Last Modified: March 1, 2009
Dear OncoLink "Ask The Experts,"
I was diagnosed with CIN-3 after a cold cone knife biopsy for an abnormal Pap smear. I have heard that Pap smears after cone biopsy can be inaccurate and asked my physician to also test for HPV. Does this sound like a good idea?
Christina S. Chu, MD, Assistant Professor of the Division of Gynecologic Oncology at the University of Pennsylvania Health System, responds:
I usually recommend having a Pap 6 months after the cone biopsy. As long as the Pap is "adequate", meaning it captured both squamous and glandular cells on the specimen, then it is as accurate as any Pap.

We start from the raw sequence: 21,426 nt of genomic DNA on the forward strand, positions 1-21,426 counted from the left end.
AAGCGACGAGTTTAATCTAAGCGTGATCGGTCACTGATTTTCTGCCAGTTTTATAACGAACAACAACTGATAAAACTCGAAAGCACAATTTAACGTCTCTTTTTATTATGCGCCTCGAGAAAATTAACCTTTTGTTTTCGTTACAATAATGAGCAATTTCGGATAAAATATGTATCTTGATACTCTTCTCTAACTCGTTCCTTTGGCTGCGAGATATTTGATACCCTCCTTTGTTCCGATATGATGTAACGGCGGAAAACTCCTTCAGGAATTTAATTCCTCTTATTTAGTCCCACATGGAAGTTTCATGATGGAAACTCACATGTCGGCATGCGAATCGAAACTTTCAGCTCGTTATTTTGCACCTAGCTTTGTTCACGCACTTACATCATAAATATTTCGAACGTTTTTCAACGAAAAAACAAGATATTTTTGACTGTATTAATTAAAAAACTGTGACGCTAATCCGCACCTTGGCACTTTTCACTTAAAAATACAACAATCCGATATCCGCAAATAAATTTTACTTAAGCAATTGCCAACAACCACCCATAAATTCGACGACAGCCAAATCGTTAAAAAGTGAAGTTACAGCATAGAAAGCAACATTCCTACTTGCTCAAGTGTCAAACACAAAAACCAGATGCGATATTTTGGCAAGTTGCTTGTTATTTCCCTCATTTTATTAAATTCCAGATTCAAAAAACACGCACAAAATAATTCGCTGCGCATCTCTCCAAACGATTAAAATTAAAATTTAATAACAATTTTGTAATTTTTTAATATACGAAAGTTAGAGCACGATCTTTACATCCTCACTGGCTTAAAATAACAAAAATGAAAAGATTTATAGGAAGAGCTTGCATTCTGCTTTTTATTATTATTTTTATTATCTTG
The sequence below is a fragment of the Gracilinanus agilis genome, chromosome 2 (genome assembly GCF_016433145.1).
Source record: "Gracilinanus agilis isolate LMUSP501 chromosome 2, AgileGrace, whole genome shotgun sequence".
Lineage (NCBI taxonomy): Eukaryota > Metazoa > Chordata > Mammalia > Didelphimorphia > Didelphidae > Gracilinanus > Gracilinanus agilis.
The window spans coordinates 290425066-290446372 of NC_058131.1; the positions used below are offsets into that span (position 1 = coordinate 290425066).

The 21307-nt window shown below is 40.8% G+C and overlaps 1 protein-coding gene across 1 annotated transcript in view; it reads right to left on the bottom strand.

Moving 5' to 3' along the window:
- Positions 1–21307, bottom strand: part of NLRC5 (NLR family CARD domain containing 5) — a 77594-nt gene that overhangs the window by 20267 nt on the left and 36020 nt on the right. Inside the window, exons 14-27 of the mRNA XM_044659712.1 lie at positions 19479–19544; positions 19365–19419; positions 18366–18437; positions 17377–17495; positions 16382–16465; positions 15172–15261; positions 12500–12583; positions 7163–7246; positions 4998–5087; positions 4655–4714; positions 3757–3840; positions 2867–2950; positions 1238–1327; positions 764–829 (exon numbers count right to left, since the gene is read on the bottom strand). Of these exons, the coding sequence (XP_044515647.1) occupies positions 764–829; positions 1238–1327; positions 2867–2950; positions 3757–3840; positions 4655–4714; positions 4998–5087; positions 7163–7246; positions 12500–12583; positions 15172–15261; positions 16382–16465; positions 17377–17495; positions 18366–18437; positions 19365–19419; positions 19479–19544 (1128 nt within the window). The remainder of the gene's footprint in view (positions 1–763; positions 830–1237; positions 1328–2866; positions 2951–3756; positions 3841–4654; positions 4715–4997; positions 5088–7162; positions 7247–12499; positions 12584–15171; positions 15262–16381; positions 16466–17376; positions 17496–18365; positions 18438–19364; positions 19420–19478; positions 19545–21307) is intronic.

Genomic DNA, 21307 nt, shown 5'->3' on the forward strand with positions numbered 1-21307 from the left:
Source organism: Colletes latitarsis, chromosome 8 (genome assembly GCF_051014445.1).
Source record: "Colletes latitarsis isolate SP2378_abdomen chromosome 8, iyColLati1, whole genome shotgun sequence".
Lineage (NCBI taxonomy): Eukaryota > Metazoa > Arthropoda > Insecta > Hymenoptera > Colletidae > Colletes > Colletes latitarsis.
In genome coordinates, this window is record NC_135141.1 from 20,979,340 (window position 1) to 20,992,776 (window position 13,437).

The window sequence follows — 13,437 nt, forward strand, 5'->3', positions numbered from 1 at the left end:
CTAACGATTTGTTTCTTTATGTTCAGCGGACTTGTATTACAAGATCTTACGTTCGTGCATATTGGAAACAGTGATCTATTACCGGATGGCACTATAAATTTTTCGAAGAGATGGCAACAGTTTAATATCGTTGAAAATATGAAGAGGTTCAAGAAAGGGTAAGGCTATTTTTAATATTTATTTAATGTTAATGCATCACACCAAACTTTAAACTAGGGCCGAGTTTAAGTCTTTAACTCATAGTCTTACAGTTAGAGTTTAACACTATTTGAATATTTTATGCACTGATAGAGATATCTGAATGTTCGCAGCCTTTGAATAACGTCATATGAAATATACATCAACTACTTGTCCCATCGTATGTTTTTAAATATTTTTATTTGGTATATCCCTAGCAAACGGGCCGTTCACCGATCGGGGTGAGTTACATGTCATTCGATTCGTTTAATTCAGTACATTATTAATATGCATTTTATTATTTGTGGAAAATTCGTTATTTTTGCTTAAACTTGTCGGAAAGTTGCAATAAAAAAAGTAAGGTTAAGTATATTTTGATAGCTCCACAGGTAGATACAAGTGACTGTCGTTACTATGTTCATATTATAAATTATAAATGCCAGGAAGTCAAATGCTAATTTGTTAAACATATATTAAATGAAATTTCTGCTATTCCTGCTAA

As for HPV testing, anyone who has cervical intraepithelial neoplasia (CIN1 or higher) already has a 95% or more chance of having a positive test for high-risk strains of HPV, so I don't find it useful in this situation. I usually only check HPV in patients with ASCUS (atypical squamous cells of undetermined significance) on Pap.
Nov 27, 2014 - In women with an abnormal Pap smear, histological assessment of low-grade abnormalities reduces the risk of developing invasive cervical cancer, according to a study in the August issue of the American Journal of Obstetrics & Gynecology.
Nov 27, 2014